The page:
Friday, April 17, 2009

Folio goes to the Cummer

When Folio Weekly announced its call for artists for its inaugural art show, I admit, a derisive chuckle may have escaped. Though Folio has been a long-time supporter of the arts, their focus has always been music. Or so it seems to me (and I used to write for them).

I then did a little research on the gentleman selected to be juror, Folio Weekly Art Director W. Kelley Lucas. I’d heard good things about him, however, looking at is work, which seems to have greater ties to comic, illustration, and satirical traditions, I arrogantly thought that the bent exhibited in his work would be evident in the show selections.

Though there is a distinct lowbrow/underground vibe to the show that could arguably be linked to Lucas’s personal aesthetic, as a whole, the show is thoughtful and surprising. And perhaps most exciting of all, there are several artists on display whose work I was not familiar with.

Franklin Matthews’s muddy green landscapes seem to consciously defy the clear, white-blue light so often depicted in NE FL landscapes. Almost tangibly hazy, the works seem quickly, but confidently executed and the boggy sensations the paintings evoke make me want to check my shoes for mud.

Clay Doran, the alter-ego of the artist Squid-dust presented two works which are based on the decay of the urban landscape. Using rickety window casings with the glass still intact adds to the feeling that Doran has rescued the piece from the “city floor,” and through a change of context reinvented it.

Edmund Dansart’s work is also evolving. His palette and brushstokes, though still conveying a great deal of agitation bow to the greater impact of his work as a whole. Which accomplishes much more through sly humor than his earlier grimmer and more narrative works did.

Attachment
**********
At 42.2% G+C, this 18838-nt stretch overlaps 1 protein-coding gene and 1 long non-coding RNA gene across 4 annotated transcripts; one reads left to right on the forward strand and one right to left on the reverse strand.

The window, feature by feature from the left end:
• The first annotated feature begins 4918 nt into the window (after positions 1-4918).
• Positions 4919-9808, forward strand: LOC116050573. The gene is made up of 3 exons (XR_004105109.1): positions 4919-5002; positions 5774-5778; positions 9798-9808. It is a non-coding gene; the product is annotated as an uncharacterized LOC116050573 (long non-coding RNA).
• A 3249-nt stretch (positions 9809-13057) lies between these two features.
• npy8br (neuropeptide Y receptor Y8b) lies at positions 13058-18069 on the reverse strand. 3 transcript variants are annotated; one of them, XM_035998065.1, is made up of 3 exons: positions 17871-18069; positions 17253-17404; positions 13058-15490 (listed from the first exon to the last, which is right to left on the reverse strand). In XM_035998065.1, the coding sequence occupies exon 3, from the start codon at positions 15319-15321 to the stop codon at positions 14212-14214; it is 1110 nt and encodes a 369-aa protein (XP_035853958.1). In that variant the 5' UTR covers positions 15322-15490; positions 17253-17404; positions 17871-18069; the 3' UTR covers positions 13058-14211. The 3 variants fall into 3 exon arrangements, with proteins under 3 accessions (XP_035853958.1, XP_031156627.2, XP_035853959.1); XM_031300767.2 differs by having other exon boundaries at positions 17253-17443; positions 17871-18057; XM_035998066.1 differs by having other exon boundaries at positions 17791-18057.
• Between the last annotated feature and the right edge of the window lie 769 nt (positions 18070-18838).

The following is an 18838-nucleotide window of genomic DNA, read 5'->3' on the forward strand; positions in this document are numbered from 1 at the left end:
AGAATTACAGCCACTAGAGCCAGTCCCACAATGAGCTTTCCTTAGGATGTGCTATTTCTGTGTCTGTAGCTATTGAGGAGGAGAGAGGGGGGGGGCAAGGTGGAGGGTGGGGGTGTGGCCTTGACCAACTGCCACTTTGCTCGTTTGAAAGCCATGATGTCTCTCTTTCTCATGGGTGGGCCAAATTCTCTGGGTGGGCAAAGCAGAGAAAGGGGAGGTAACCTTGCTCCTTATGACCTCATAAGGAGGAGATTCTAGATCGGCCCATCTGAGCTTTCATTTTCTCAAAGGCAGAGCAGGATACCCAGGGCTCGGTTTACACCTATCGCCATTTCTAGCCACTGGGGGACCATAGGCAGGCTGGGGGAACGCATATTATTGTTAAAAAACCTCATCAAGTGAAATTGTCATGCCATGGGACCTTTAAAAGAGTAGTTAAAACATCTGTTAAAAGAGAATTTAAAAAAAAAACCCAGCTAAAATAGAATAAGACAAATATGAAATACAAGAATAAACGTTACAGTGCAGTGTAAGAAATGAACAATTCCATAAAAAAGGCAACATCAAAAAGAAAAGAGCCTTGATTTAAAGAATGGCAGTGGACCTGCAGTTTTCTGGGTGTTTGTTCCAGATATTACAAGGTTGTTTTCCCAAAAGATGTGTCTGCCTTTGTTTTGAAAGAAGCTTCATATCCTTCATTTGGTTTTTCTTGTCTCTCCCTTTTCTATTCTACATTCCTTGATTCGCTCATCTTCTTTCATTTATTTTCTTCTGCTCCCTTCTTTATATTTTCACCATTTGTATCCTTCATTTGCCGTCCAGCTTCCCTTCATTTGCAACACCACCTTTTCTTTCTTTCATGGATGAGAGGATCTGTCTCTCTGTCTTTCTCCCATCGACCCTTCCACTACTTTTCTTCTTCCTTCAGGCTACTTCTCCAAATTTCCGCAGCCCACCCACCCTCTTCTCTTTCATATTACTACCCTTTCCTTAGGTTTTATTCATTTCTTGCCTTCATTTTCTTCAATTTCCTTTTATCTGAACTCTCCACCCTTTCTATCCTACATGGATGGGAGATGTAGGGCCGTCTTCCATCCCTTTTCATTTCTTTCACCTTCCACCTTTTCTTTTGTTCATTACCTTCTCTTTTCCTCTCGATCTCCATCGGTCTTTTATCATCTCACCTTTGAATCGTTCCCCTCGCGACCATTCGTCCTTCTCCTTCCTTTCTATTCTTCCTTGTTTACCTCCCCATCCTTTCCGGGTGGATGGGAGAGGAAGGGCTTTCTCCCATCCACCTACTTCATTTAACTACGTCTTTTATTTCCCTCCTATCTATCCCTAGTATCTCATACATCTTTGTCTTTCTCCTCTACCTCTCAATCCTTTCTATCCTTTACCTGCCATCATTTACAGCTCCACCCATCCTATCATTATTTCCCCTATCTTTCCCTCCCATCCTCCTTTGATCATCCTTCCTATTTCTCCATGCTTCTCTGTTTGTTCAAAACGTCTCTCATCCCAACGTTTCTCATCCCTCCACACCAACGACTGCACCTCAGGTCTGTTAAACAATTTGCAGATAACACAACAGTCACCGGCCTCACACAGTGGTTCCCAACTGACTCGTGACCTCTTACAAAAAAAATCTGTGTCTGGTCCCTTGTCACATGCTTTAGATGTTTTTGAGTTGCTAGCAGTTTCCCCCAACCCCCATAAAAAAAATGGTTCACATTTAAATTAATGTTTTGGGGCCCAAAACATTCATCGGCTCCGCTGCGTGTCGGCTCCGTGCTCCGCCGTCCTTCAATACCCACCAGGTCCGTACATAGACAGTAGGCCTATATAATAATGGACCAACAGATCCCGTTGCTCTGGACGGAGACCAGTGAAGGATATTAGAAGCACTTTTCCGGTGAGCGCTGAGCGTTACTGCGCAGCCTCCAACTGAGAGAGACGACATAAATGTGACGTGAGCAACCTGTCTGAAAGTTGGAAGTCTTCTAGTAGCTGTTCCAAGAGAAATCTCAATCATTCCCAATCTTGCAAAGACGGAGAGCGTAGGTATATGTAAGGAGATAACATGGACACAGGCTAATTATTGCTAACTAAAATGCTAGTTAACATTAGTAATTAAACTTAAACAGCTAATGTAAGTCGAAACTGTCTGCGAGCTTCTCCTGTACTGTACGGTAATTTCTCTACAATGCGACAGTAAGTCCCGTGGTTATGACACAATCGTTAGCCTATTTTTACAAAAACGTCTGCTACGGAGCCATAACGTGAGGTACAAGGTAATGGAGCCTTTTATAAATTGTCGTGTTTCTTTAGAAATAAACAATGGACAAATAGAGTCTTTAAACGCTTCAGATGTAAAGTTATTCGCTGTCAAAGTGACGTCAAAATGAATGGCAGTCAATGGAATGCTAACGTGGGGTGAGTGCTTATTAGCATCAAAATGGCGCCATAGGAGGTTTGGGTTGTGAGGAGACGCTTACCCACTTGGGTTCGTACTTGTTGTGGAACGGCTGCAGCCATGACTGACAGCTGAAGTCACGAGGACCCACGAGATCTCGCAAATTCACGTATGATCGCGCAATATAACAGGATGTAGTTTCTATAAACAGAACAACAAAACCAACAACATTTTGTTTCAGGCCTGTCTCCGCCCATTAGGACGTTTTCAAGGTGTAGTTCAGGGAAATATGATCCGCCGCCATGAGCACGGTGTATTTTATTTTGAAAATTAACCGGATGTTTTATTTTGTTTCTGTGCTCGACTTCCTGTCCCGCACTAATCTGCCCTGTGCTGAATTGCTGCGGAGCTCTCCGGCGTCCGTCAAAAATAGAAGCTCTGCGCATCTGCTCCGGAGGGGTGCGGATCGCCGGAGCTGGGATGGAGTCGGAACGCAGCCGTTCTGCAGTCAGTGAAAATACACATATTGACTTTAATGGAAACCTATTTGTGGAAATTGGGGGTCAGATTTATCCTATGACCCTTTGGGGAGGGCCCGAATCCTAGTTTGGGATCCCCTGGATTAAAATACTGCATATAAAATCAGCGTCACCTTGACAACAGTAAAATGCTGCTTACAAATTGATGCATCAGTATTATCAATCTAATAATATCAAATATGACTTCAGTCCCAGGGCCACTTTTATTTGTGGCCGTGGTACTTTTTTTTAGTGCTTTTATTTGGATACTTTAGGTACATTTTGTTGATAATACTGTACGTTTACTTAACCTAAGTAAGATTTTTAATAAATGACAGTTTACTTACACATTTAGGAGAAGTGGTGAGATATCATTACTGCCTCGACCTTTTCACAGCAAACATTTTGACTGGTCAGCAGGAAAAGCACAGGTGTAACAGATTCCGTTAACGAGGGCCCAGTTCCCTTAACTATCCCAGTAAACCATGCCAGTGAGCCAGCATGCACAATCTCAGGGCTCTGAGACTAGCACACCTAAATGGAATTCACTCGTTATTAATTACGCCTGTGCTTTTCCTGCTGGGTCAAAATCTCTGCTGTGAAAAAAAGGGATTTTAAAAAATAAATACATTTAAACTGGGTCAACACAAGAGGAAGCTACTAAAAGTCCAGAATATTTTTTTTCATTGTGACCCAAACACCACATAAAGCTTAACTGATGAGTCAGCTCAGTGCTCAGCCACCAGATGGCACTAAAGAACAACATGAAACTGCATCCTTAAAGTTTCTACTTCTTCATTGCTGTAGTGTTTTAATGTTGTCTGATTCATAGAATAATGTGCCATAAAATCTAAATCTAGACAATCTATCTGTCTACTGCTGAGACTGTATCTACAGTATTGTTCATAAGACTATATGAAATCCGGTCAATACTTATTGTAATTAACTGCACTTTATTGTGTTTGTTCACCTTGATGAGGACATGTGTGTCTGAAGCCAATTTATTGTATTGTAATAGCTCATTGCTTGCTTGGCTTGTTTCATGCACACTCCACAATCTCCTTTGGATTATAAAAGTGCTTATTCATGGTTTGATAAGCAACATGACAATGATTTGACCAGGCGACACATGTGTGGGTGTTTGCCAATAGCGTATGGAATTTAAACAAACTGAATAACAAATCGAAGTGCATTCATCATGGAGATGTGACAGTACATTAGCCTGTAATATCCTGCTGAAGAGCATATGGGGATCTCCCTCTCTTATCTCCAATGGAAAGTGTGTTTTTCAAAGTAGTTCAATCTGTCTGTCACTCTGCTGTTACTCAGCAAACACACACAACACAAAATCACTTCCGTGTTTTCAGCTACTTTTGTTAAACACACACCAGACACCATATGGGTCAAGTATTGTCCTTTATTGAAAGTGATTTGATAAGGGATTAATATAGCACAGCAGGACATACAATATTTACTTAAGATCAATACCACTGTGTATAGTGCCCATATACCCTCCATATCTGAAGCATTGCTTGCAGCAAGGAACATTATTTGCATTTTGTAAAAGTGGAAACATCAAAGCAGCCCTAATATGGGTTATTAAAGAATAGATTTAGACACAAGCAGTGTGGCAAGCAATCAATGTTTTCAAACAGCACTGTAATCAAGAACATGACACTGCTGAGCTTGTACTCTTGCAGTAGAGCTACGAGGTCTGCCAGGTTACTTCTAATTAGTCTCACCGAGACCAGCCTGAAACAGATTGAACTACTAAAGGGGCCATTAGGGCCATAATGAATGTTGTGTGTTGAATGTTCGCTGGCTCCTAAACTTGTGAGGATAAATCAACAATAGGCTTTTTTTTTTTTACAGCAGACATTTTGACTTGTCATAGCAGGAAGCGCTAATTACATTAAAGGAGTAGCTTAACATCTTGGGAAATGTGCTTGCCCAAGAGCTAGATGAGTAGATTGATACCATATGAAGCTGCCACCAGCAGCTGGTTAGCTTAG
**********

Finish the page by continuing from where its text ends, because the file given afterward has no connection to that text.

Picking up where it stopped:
Overall, though I’d say the show displays what might be described as a Folio-esque aesthetic, it hangs together well….and even in that lowbrow-ish bent is still very much in keeping with values and interests that former director Maarten van de Guchte took the museum in. Specifically his interests in Americana and folk art.

Featured artists include:
• Brian Gray
• Casey Matthews
• Chad Landenberger
• Clay Doran
• Daryl Bunn
• David Hansford
• Edmund Dansart
• Matt Abercrombie
• Franklin Matthews
• James Greene
• Jose Cue
• Leigh-Ann Sullivan
• Christina Foard
• Logan Zawacki
• Mark Estlund
• Matthew Bennett
• Sarah Crooks Flaire
• Zac Freeman


Anonymous said...

thanks, as always, for your critical eye and coverage of all types of art in the community.

i enjoyed the exhibition because it featured numerous artists from outside the museum mainstream, but provided a expanded view of the art community in jacksonville.

no exhibition can include every corner of this community, but i enjoyed the diversity. this show gave me hope of bringing the art community together for a few moments. we are developing jacksonville.

See you at the next community art event.


Cœur de Lion said...

inspired by prehistoric cave drawings and trips to the Museum of Natural History.

Anonymous said...

I had a similar reaction when I first saw the announcement for the show. When it was all said and done, I really appreciate Kelley putting the time and effort in to the exhibition. I’m sure it was a bear.

The diversity really appealed to me. Although I don’t know if the show will help the scene when it comes to creating more buyers, it has helped towards connecting different artists. I, as a painter, am grateful to see the stencil from Chad L., and more from Christina F. There are ideas in their work that are influencing me.

Between Making Marks, Next, and this show, the elusive ‘scene’ is looking more cohesive.